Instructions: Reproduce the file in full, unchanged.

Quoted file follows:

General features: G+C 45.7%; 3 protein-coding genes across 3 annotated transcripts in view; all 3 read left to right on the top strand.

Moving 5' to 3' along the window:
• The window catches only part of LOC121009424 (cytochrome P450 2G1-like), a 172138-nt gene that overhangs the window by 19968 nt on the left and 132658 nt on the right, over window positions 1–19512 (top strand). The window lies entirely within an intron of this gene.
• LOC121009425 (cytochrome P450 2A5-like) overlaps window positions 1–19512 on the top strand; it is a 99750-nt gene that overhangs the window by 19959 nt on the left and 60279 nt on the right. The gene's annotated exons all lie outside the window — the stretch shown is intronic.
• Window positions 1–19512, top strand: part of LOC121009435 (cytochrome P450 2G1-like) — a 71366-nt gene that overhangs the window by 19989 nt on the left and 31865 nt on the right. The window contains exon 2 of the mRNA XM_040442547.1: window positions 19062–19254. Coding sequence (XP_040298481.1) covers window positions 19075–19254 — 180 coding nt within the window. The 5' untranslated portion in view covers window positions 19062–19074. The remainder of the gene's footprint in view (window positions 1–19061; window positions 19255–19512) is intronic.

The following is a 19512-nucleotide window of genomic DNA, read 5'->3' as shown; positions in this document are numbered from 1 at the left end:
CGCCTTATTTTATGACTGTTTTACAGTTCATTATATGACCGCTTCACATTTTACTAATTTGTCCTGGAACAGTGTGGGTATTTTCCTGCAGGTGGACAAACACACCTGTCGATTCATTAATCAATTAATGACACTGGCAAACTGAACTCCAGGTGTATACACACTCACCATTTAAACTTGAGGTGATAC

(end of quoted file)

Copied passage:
General features: G+C 45.7%; 3 protein-coding genes across 3 annotated transcripts in view; all 3 read left to right on the top strand.

Moving 5' to 3' along the window:
• The window catches only part of LOC121009424 (cytochrome P450 2G1-like), a 172138-nt gene that overhangs the window by 19968 nt on the left and 132658 nt on the right, over window positions 1–19512 (top strand). The window lies entirely within an intron of this gene.
• LOC121009425 (cytochrome P450 2A5-like) overlaps window positions 1–19512 on the top strand; it is a 99750-nt gene that overhangs the window by 19959 nt on the left and 60279 nt on the right. The gene's annotated exons all lie outside the window — the stretch shown is intronic.
• Window positions 1–19512, top strand: part of LOC121009435 (cytochrome P450 2G1-like) — a 71366-nt gene that overhangs the window by 19989 nt on the left and 31865 nt on the right. The window contains exon 2 of the mRNA XM_040442547.1: window positions 19062–19254. Coding sequence (XP_040298481.1) covers window positions 19075–19254 — 180 coding nt within the window. The 5' untranslated portion in view covers window positions 19062–19074. The remainder of the gene's footprint in view (window positions 1–19061; window positions 19255–19512) is intronic.

The following is a 19512-nucleotide window of genomic DNA, read 5'->3' as shown; positions in this document are numbered from 1 at the left end:
CGCCTTATTTTATGACTGTTTTACAGTTCATTATATGACCGCTTCACATTTTACTAATTTGTCCTGGAACAGTGTGGGTATTTTCCTGCAGGTGGACAAACACACCTGTCGATTCATTAATCAATTAATGACACTGGCAAACTGAACTCCAGGTGTATACACACTCACCATTTAAACTTGAGGTGATAC